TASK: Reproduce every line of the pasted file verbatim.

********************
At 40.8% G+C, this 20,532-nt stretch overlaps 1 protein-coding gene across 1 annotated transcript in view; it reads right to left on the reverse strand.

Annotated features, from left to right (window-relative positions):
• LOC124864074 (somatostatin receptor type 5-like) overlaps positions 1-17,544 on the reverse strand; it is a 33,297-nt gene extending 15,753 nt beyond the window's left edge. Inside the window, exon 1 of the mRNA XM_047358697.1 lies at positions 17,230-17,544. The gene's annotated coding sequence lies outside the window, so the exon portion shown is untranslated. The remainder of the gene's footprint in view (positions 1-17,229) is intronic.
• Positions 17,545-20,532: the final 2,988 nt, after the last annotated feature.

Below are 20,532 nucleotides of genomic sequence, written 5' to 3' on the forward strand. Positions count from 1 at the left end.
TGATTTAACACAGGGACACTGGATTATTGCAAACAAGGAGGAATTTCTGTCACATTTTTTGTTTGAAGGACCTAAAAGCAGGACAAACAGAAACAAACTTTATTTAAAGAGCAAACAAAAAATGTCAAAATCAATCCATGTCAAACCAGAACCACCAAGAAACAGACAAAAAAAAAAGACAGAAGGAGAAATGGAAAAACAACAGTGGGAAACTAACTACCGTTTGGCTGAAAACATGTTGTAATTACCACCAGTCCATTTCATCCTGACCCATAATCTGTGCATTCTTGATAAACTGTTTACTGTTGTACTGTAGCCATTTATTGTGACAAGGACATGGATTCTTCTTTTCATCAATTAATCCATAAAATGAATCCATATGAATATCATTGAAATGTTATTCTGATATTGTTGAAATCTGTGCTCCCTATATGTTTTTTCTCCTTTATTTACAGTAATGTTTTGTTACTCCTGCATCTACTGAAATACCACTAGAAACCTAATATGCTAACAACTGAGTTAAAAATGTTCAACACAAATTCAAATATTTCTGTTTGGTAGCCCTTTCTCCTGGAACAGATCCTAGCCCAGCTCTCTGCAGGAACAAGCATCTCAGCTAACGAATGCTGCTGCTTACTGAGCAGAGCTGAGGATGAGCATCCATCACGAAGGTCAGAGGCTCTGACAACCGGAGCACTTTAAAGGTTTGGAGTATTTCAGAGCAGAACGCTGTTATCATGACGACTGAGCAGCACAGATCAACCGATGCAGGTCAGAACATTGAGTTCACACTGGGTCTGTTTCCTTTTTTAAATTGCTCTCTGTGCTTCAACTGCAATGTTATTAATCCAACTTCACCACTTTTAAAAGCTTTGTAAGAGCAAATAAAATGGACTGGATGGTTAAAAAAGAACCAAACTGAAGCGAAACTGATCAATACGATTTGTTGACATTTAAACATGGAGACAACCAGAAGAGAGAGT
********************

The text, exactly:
At 40.8% G+C, this 20,532-nt stretch overlaps 1 protein-coding gene across 1 annotated transcript in view; it reads right to left on the reverse strand.

Annotated features, from left to right (window-relative positions):
• LOC124864074 (somatostatin receptor type 5-like) overlaps positions 1-17,544 on the reverse strand; it is a 33,297-nt gene extending 15,753 nt beyond the window's left edge. Inside the window, exon 1 of the mRNA XM_047358697.1 lies at positions 17,230-17,544. The gene's annotated coding sequence lies outside the window, so the exon portion shown is untranslated. The remainder of the gene's footprint in view (positions 1-17,229) is intronic.
• Positions 17,545-20,532: the final 2,988 nt, after the last annotated feature.

Below are 20,532 nucleotides of genomic sequence, written 5' to 3' on the forward strand. Positions count from 1 at the left end.
TGATTTAACACAGGGACACTGGATTATTGCAAACAAGGAGGAATTTCTGTCACATTTTTTGTTTGAAGGACCTAAAAGCAGGACAAACAGAAACAAACTTTATTTAAAGAGCAAACAAAAAATGTCAAAATCAATCCATGTCAAACCAGAACCACCAAGAAACAGACAAAAAAAAAAGACAGAAGGAGAAATGGAAAAACAACAGTGGGAAACTAACTACCGTTTGGCTGAAAACATGTTGTAATTACCACCAGTCCATTTCATCCTGACCCATAATCTGTGCATTCTTGATAAACTGTTTACTGTTGTACTGTAGCCATTTATTGTGACAAGGACATGGATTCTTCTTTTCATCAATTAATCCATAAAATGAATCCATATGAATATCATTGAAATGTTATTCTGATATTGTTGAAATCTGTGCTCCCTATATGTTTTTTCTCCTTTATTTACAGTAATGTTTTGTTACTCCTGCATCTACTGAAATACCACTAGAAACCTAATATGCTAACAACTGAGTTAAAAATGTTCAACACAAATTCAAATATTTCTGTTTGGTAGCCCTTTCTCCTGGAACAGATCCTAGCCCAGCTCTCTGCAGGAACAAGCATCTCAGCTAACGAATGCTGCTGCTTACTGAGCAGAGCTGAGGATGAGCATCCATCACGAAGGTCAGAGGCTCTGACAACCGGAGCACTTTAAAGGTTTGGAGTATTTCAGAGCAGAACGCTGTTATCATGACGACTGAGCAGCACAGATCAACCGATGCAGGTCAGAACATTGAGTTCACACTGGGTCTGTTTCCTTTTTTAAATTGCTCTCTGTGCTTCAACTGCAATGTTATTAATCCAACTTCACCACTTTTAAAAGCTTTGTAAGAGCAAATAAAATGGACTGGATGGTTAAAAAAGAACCAAACTGAAGCGAAACTGATCAATACGATTTGTTGACATTTAAACATGGAGACAACCAGAAGAGAGAGT